BOKAMOSO | The DA continues to lead the fight against state capture

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Last week I tabled a Motion of No Confidence in President Zuma, to be voted on by the National Assembly before the end of this year. His egregious and damaging attack on Finance Minister Gordhan two weeks ago, in order to replace him with a pliant lackey and thereby gain control of the Treasury, deserves no less a reprisal than forced resignation. This weekend’s explosive revelations – that the Guptas offered Deputy Finance Minister Mcebisi Jonas R600 000 in cash to take the job of Finance Minister and R600 million if he agreed to “work with” them – removes any last shred of doubt that Zuma and the Guptas are intent on capturing our Treasury.

As the official opposition, it is our duty to use every tool available to us to stop Jacob Zuma’s state capture project. Many ANC MPs have spoken out in the media against Zuma’s conduct – most notably Chief Whip Jackson Mthembu, who has publicly called on the party’s top leaders to step down. But if they truly have South Africa’s best interest at heart, then the appropriate forum is the National Assembly. They should support our motion and force Zuma to resign. Any other platform for objection is merely personal politicking.

If the motion is carried, South Africa and its institutions will be vastly better off for being free of Zuma. If the motion does not pass, the whole ANC will be exposed as a party that failed in its constitutional duty to protect South Africa from corrupt private interests, and their prospects of retaining power after 2019 will significantly diminish.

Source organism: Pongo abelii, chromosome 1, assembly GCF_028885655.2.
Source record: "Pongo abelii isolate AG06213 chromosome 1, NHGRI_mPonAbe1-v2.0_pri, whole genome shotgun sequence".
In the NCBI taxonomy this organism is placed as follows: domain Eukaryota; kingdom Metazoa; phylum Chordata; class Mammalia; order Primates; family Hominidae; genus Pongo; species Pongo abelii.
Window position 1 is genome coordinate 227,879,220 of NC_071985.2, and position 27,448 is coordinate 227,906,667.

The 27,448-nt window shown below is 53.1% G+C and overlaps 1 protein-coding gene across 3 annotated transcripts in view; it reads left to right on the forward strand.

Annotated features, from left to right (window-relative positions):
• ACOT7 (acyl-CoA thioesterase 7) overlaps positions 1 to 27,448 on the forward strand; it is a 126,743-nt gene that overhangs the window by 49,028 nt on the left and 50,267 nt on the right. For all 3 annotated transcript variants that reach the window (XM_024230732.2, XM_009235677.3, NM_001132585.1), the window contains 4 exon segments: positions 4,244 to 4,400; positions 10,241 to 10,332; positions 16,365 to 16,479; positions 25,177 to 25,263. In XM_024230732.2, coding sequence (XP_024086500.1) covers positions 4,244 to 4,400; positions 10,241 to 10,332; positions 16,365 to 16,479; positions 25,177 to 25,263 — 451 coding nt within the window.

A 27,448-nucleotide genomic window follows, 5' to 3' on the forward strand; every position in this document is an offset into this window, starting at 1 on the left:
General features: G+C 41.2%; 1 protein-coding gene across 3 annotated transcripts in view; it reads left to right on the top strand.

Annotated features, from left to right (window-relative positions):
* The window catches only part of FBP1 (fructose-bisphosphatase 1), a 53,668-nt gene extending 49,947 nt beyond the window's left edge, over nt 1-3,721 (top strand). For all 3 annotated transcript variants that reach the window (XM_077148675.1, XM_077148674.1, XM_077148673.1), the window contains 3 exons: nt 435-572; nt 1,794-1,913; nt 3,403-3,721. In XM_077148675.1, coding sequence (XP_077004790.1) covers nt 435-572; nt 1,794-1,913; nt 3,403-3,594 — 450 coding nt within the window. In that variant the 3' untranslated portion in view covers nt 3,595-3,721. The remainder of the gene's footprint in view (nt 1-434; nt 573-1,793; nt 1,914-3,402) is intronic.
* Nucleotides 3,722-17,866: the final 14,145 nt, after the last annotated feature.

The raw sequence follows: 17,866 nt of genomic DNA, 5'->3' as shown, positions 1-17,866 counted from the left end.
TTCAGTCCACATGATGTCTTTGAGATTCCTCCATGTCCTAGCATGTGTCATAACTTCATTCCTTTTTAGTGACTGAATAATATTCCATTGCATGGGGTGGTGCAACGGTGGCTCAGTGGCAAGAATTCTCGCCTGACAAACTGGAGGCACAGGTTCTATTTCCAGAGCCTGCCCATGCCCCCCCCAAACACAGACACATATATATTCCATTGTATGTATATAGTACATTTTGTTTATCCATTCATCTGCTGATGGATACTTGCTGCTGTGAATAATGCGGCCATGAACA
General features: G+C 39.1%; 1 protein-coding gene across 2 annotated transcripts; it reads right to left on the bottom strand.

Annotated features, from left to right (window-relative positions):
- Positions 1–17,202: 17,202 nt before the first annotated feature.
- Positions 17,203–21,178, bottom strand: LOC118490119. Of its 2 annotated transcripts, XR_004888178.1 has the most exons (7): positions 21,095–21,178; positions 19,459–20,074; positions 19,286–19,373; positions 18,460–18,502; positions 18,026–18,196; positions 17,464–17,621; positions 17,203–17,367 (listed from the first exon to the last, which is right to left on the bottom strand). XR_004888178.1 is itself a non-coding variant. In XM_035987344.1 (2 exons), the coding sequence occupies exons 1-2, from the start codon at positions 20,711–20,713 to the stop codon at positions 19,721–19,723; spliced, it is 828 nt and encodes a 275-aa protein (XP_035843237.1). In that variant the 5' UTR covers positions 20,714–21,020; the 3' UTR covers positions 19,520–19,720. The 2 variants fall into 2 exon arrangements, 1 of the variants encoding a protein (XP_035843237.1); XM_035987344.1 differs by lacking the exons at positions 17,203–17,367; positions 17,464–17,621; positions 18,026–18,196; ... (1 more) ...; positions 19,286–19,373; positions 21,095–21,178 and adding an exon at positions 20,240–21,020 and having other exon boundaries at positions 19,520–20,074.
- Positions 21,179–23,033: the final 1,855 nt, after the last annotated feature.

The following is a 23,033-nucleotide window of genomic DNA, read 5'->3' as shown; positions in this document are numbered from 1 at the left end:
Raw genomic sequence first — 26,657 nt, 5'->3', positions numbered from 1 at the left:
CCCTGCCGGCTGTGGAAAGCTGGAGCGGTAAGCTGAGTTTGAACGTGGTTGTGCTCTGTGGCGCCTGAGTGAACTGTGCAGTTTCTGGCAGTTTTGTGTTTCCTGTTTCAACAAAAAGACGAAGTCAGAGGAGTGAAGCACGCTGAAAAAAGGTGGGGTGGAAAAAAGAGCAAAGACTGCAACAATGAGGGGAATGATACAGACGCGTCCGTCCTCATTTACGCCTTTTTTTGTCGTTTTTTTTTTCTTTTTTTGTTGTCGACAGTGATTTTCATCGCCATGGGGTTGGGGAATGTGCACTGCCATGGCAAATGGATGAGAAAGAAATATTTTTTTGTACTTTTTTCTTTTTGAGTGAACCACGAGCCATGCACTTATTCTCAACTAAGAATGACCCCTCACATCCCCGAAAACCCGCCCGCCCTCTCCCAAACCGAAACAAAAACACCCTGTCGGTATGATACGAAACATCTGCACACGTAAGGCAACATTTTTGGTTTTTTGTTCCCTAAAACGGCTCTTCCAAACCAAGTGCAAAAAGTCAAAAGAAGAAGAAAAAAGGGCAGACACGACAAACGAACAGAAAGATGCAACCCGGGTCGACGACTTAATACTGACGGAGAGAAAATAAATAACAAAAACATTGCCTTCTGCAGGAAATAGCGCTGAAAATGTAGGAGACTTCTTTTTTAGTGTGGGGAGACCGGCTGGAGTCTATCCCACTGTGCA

If the ANC cannot do the right thing and free our state from capture by Zuma and the Guptas, then it falls to voters to do so in 2019. In the meantime, the DA will use every available opportunity and method to fight state capture, just has we have done since Jacob Zuma first began his project to gain control of all levers of power, patronage and plunder.

South Africans constantly express amazement at Zuma’s ability to stay on top. He is the ultimate survivor, the Teflon man. He has been a disastrous President and committed hundreds of crimes, any one of which might have cost him his job in another democracy. He has brazenly stolen public money in corrupt partnership with the Gupta family. He is the most despised man in the country, being responsible, more than any other individual, for its current parlous state.

And yet the reason he continues to hold top position is really very simple: state capture. Zuma and his ruling elite control the very institutions of state that should be taking him to task: the National Prosecuting Authority (NPA) and the Hawks (the police unit responsible for investigating priority crimes). He has gained control of them by deploying loyalists, Advocate Shaun Abrahams and Berning Ntlemeza respectively, to head them up in reward for inflated salaries and job security. That is why they would arrest Mr Gordhan on flimsy charges, and at great cost, in order to facilitate Zuma’s capture of the Treasury.